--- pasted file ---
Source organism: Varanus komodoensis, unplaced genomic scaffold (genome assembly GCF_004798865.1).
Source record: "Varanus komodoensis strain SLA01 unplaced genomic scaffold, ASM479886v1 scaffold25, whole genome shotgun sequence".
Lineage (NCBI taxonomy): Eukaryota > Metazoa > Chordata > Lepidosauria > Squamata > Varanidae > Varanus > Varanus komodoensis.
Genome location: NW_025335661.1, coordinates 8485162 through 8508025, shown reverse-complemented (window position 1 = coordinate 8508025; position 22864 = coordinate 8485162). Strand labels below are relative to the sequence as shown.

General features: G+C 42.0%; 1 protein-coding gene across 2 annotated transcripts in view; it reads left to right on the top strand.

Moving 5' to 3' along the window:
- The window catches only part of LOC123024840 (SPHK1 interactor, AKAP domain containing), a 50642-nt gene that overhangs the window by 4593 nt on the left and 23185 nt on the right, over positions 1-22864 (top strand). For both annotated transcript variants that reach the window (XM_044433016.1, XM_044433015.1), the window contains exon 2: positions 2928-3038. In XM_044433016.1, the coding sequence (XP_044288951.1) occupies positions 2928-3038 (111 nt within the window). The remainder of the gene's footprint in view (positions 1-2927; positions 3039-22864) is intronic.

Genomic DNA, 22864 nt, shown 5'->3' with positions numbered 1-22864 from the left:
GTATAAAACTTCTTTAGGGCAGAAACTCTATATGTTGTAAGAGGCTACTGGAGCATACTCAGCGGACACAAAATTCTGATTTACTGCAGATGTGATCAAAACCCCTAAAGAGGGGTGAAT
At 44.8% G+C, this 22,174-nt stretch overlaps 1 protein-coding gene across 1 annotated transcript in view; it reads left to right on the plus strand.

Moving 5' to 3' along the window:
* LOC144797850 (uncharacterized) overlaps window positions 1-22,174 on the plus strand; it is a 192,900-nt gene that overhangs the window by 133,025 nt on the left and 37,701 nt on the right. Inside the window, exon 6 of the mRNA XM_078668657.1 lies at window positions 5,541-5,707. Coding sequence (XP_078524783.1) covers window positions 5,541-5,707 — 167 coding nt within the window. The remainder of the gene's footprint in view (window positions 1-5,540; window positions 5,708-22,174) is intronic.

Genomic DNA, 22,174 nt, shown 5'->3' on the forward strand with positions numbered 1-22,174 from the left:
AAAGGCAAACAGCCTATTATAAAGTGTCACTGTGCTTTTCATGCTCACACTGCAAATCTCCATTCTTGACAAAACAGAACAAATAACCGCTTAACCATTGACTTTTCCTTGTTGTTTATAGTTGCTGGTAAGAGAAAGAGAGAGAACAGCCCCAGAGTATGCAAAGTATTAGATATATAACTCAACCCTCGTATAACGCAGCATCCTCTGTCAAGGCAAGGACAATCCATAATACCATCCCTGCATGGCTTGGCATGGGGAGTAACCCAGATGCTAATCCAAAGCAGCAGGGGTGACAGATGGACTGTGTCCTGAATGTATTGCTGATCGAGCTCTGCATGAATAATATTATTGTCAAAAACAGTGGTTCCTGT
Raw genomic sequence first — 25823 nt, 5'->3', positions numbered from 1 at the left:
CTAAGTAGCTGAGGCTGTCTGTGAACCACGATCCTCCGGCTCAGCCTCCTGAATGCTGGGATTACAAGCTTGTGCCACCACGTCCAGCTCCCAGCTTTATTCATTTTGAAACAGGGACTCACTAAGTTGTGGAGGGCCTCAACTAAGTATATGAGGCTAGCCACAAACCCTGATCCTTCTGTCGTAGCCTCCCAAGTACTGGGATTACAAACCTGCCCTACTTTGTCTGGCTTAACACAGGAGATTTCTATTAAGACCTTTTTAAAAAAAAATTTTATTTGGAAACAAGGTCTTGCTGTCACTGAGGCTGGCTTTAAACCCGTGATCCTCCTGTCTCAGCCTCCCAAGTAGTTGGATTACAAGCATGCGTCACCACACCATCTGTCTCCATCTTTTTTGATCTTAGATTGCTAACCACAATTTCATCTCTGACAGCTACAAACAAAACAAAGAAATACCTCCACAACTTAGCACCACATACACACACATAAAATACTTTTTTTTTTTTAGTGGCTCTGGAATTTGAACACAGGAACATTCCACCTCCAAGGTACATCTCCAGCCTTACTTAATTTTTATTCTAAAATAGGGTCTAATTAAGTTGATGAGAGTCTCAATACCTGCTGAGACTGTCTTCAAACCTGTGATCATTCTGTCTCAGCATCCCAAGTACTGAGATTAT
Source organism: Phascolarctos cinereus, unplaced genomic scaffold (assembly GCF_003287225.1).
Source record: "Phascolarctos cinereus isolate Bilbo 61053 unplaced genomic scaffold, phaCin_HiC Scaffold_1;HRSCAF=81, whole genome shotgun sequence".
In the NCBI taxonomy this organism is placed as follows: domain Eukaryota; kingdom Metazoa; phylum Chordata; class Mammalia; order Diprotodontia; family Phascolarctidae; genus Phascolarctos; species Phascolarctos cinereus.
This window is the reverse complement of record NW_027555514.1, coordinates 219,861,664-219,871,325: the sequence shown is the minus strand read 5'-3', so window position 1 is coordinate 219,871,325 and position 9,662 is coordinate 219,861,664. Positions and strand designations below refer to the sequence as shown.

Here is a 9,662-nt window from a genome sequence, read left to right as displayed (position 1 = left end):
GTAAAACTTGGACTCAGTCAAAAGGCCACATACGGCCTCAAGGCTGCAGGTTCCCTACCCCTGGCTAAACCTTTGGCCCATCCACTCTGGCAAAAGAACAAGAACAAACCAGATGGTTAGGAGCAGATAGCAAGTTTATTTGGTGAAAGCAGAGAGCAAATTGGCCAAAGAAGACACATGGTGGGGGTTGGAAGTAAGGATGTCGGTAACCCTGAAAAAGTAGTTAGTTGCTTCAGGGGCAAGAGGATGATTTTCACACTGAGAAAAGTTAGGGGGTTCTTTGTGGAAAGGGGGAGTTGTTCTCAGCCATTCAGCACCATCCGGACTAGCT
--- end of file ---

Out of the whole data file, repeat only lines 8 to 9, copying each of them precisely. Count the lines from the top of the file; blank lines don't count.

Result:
Genomic DNA, 22864 nt, shown 5'->3' with positions numbered 1-22864 from the left:
GTATAAAACTTCTTTAGGGCAGAAACTCTATATGTTGTAAGAGGCTACTGGAGCATACTCAGCGGACACAAAATTCTGATTTACTGCAGATGTGATCAAAACCCCTAAAGAGGGGTGAAT